Saturday, June 30, 2007

What the...?

Untversal Talk Jig, originally uploaded by Ambling Sheep.

OK, sorry - this is a cheap gag because I haven't had time to post anything meaningful in ages but... what the hell is this? Answers on a comment please.

I actually bought it (just so that I could photograph it) for 6 RMB but I can't imagine what it's actually supposed to do.

Knowing that it can 'jig' up to 10kg of 'tood' a total distance of 360mm really doesn't help...

Untversal Talk Jig, originally uploaded by Ambling Sheep.

Updated 2007/07/07

Well, Megan might be right but you'd need fingers of steel to hold 10kg of tood up with this thing, otherwise you'd just be nursing your bloody stumps.

Untversal Talk Jig in action?

Saturday, June 23, 2007

Tufty Club for Grown-Ups

OK, you probably have to be 'of a certain' age, and British, to know the Tufty Club but it's from an age when the Royal Society for the Prevention of Accidents (no, really!) decided that small children needed to know more about road safety and that, obviously, a small animated squirrel and his weaselly mate were the best way forward.

Clearly we're not the only foreign company in China to have fallen foul of the less than perfect situation that exists on China's roads as the EU Chamber of Commerce (thanks to Danwei) have hit upon the true consequence of Tufty's non-existence in this market. They are organising road safety seminars because "Road accidents represent not only a human drama, but also a very important economic cost for the company, as the majority of victims of car accidents are between 25 to 55 years old. For a company, traffic accidents represent a significant part of their statistics for industrial accidents, and can affect their overall economic performance".

And here was I thinking that the main reason you wouldn't want your employees to be killed is because of a desire to preserve human life. Apparently not. Then again, that's clearly not the primary concern of a lot of road users (truck, bus, car, taxi, bike or foot) either in China.

Morning Rush-hour

Sunday, June 10, 2007


This story will probably resonate with most foreigners who have a Chinese spouse.

The phenomenon is "舍不得" (shě bu de), literally "to hate to part with". The fact that there's such a snappy phrase should be a clue to its popularity. It may be a small thing (such as I bought a 3RMB vacuum flask which was awful and I've never used, we still have it though) or a large thing (I narrowly avoided having to move my awful 55inch RPTV to my new flat despite the fact that we had already purchased a (lovely) 52 inch Sony Bravia X Series full-HD LCD TV, but only because we managed to cram it into my sister-in-law's apartment).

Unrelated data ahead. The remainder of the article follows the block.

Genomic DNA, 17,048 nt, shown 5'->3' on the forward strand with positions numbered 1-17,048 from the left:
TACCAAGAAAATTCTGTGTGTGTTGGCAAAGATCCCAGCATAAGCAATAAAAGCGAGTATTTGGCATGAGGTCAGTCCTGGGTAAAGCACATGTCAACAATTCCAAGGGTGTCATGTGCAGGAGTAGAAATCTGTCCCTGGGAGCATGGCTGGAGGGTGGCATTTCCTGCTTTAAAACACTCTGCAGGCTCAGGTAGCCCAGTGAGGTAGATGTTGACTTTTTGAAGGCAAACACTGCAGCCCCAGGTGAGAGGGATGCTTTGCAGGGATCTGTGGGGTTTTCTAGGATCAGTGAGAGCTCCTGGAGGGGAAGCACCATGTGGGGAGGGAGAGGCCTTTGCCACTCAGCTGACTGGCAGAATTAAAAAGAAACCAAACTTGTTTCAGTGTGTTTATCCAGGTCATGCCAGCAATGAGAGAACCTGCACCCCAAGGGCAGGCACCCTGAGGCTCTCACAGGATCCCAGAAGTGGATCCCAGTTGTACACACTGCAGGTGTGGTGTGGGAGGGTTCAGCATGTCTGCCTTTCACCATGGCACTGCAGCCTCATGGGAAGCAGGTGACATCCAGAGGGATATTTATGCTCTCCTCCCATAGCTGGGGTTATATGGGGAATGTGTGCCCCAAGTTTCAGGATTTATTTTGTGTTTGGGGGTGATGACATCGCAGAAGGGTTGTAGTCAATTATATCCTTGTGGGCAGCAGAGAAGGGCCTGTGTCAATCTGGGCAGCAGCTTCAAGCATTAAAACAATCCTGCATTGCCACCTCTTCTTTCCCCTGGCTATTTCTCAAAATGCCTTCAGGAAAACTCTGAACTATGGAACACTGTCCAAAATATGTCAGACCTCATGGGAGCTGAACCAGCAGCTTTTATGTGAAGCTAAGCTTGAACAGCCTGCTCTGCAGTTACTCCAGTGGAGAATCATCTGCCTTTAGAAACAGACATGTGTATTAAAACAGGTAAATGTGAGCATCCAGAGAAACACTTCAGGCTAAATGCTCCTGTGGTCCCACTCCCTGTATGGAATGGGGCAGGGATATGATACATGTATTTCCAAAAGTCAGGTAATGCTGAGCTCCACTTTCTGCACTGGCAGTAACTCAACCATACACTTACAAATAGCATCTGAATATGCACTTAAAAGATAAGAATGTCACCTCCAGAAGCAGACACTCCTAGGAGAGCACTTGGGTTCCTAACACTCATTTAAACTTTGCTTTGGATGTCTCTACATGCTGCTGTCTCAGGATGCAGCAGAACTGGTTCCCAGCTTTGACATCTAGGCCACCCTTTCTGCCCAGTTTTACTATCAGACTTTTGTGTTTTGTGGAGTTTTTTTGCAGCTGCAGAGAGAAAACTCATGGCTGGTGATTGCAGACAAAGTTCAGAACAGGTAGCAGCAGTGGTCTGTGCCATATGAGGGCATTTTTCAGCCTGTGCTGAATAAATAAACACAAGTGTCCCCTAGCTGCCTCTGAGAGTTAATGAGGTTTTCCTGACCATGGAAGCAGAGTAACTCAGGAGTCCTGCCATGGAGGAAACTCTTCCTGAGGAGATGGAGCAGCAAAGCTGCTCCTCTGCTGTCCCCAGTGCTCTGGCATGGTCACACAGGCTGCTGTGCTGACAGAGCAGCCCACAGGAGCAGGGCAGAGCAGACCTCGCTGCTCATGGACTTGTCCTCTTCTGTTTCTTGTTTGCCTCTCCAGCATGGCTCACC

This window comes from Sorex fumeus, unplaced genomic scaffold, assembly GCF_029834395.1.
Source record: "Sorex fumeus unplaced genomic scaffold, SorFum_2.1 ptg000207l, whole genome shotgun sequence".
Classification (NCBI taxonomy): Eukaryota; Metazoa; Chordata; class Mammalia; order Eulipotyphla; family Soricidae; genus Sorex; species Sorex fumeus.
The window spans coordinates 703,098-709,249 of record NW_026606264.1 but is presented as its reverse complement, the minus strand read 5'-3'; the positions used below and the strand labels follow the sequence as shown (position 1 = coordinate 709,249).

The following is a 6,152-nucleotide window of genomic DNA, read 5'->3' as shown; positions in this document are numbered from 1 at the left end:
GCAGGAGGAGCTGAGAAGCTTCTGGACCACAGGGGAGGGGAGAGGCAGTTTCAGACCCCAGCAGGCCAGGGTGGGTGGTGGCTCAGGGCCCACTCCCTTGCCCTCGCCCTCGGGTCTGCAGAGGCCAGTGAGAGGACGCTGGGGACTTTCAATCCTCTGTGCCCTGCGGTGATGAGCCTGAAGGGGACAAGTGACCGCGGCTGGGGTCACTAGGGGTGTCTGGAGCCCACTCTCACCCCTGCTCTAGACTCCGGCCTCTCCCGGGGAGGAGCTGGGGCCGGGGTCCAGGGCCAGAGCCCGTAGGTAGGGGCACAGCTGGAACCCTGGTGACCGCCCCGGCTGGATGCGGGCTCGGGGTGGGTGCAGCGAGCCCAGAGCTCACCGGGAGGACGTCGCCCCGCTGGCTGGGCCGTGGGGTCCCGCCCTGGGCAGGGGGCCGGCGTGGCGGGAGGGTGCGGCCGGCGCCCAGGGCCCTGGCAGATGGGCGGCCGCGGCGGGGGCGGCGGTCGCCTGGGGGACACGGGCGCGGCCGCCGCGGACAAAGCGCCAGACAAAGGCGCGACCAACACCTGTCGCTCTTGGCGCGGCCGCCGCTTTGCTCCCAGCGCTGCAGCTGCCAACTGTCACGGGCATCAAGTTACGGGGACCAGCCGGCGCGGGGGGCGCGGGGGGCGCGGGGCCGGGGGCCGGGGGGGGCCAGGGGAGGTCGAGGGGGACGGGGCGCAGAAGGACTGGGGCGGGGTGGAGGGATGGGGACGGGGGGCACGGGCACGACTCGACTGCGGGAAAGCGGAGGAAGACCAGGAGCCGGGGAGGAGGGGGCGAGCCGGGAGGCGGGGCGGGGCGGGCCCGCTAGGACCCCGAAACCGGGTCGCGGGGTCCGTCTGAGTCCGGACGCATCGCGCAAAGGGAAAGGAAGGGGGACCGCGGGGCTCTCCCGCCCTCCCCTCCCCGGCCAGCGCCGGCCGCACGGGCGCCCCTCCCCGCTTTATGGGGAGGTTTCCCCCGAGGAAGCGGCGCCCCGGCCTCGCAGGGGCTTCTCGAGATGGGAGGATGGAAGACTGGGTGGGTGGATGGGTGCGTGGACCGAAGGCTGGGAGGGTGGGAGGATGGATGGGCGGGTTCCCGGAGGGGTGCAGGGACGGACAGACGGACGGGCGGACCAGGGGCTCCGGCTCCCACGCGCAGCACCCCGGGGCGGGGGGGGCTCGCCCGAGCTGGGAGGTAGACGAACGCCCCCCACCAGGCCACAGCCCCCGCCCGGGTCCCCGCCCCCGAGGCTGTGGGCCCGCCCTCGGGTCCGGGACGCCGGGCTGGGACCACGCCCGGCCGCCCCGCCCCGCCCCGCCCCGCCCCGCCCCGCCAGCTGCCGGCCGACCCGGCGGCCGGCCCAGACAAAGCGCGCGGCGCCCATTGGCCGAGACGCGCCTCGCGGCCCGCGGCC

We have just, thanks to the limited wardrobe space in my new place been faced with a storage crisis. This is compounded by the fact that I have more clothes now than I have ever had at any point in my life, partly due to 'panic buying' (they just don't sell clothes my size here - well, they didn't...) and partly due to having dropped 12 inches off my waist, 8 off my chest, 2 off my collar size and having gone from XXL thru XL and L before arriving at (mostly) M.

Twice now I've sorted out the clothes I simply can't wear only to find them hidden somewhere. When I say that I can't wear them it's because they're quite large, witness my winter coat - like I'm going to wear that (on my own...):

So, with much reluctance, YY has finally conceded that our 衣服山 has to go. Impressive, isn't it. I'm not quite sure where it's going to go, mind. The whole 'Charity Shop' concept seemed a bit confusing and exactly where they're going to find too many Chinese folks who need a jacket with a 48 inch chest or shirts with a 17.5 inch collar I'm not sure.

Saturday, June 09, 2007

Great Firewall Fiddle Faddle

Akin to some of the other things I've mentioned, the Great Firewall seems to serve only one purpose and that is to denigrate China itself.

Expats rail about the fact that sites displeasing to someone (assumed to be one of the reported 10s if not 100s of thousands of young adults hired to 'protect' the other inhabitants of China) cause them to be blocked but it seems odd that no-one in the other echelons might have this thought...

"You know, I can cope with the fact that we permanently block access to loads of sites because they've displeased us (BBC news is permanently blocked although more newspapers and other news sites from the UK are permanently open), but this inconsistent blocking and unblocking of other sites (blogspot, typepad, wordpress, wikipedia, google, flickr (why Flickr?)) has no rhyme or reason to it. Perhaps we should just block them permanently or stop blocking them at all as the start/stop nature of the blocking makes us look like incompetent idiots."

The blocking is, quite frankly, pointless anyway as there can't be anyone out there that doesn't know ways to get over, round or through the blocks therefore the only result of the blocking is to irritate people. It doesn't prevent anyone access anything that they 'shouldn't' and the act of the blocking serves to make internet access of international sites as slow as they were in 56k dial-up days.

I'm sure they could undo the firewall in the time it takes to say 'death bus' and the internet wouldn't be all slow and crappy. Oh, and the international media wouldn't lambast China for its lack of freedom to information which, given that anyone can freely access any information that's on the internet anyway, would seem to be a good thing.